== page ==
It’s almost a closet again

It’s been a trying few weeks.  All our clothes and shoes have been scattered to the four corners of the house while I’ve been working on the closet.  Our hanging clothes hung from one of the beams in the living room, blocking the television from my favorite chair.  Shoes and boots have been on a towel next to the tv.  Other shoes and boots are in a box out in the garage.  Sweats and sweaters are on a high shelf in the laundry room.  My jeans are on the bookshelf behind me.

It’s the War Zone.  We’re used to it by now, and we know the drill.  It doesn’t last forever, and when things go back where they belong, it’s refreshing to see the house all nice and clean.  It’s like the day you put all the christmas decorations away. They’re nice to have out for a while, but eventually, you want your house back.

The drawer fronts came out great.  Cannot complain.  I just did simple tongue and groove with panels, which got glued and screwed to the drawer box.  They should last the life of the house, or longer.

It’s really nice to be working with oak again.  Hardwoods are hard to come by out here, and expensive.  These are the frames that go on the built in boxes already in the closet.

I rarely do mitered joints (because I’m not very good at them) but the corners on this one came out pretty good.  I cheated.  Before I cut the strips, I cut one end of the board to 45 degrees, so that I had at least one perfectly clean miter without any tear-out or burn marks.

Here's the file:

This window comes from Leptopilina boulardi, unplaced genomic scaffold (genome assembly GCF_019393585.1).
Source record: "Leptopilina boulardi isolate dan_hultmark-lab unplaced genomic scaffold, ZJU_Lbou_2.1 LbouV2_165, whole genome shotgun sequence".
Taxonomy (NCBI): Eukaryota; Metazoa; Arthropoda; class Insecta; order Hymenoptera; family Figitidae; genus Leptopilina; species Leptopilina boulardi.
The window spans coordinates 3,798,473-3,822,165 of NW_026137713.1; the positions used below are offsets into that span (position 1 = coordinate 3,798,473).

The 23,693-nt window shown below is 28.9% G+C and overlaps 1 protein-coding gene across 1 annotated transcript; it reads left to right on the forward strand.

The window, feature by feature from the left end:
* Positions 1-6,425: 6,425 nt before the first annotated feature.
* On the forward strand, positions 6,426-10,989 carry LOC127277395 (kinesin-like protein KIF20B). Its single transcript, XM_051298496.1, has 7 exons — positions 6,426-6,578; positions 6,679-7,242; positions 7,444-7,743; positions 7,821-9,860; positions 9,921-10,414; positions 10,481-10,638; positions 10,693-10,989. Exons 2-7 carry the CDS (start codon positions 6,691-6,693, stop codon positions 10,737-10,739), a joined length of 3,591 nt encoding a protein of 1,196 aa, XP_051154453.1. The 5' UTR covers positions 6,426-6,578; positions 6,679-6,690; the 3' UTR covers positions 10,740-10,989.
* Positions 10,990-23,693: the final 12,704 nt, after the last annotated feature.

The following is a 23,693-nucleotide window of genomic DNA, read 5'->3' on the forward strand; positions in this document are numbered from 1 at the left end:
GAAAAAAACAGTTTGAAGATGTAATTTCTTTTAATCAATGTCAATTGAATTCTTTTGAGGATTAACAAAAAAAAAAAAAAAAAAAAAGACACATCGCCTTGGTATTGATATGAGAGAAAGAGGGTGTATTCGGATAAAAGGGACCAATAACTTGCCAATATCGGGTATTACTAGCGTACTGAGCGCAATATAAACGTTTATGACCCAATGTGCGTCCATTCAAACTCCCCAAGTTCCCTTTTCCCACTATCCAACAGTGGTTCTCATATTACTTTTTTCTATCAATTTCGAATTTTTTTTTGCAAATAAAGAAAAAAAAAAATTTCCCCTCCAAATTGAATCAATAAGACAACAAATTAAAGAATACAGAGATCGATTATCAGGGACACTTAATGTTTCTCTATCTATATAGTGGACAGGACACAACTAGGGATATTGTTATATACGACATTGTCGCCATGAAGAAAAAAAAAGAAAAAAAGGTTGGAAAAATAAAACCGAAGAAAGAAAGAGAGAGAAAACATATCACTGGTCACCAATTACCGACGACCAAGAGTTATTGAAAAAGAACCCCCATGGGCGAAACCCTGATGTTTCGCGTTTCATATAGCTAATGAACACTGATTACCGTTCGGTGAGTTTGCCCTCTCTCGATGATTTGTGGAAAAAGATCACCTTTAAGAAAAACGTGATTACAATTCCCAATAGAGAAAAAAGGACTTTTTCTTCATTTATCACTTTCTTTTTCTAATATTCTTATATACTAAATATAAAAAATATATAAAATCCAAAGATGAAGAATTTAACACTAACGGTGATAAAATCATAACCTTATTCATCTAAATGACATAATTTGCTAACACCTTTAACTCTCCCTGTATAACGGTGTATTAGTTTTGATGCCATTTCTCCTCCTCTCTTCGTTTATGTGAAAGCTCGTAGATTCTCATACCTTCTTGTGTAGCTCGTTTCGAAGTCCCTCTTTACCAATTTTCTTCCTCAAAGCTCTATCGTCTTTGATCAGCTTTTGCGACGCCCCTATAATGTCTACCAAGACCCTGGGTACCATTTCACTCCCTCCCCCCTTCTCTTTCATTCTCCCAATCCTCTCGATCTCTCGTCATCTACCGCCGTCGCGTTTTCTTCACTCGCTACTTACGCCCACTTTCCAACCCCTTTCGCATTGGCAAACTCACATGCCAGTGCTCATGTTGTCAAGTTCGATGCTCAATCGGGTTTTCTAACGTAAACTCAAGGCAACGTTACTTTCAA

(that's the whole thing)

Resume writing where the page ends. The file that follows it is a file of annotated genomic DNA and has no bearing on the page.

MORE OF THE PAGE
Everything installed pretty smoothly.  A lot of math went into all that, and I guess I did it right this time because I didn’t have a whole lot of problems.

For closet doors, we got these hugely big rails for barn doors.  This thing is very heavy and I had to put in a new header to support it.  The header is bolted in place with these gigantic lag bolts and then reinforced with some additional framing.  I think these are going to be the strongest doors in the house.

The hardware instructions were ridiculous enough, but I ended up modifying the install anyway so they were completely worthless to me.  I ended up drilling holes in the brackets to accommodate another lag bolt to make sure it was secure enough.  This steel was tougher than the cheap packaging would have you think it is.  A hint:  when drilling through thick metal use a little machine oil on your drill bit.  It makes a big difference.

Nice!  I don’t even need doors, I’ll be happy just looking at my open closet.

The drawers work great, very smooth operation.

Using a polished copper hanging rod really helps the clothes slide a little bit.  The old rod was badly worn.  Kind of looked like driftwood found on the beach.

Here’s the rails for the bypass barn doors. The house isn’t level but these needed to be, so they do look a little crooked if you stare at them long enough.  But the last thing I needed were sliding closet doors that rolled out of place when you weren’t looking.

I do love the built-in drawers.  Such a huge difference over the last ones.

Next up, I’ll make the Bam Doors … er, the Barn Doors for the closet.

The Domino Effect

Got a bunch of snow this week, way more than usual.  Kind of a good thing, as it keeps my mind off of wanting to do landscaping and lets me focus on the project at hand.  Let’s get this closet wrapped up.

I wanted to get the built-ins fully assembled this weekend but needed to get a bunch of things done first.  That’s how these things go sometimes.  I couldn’t get the final measurement on the front of the built ins until I finished the drywall, so I’d know exactly how wide it would be.  So I figured I’d just do the two walls adjacent to the closet.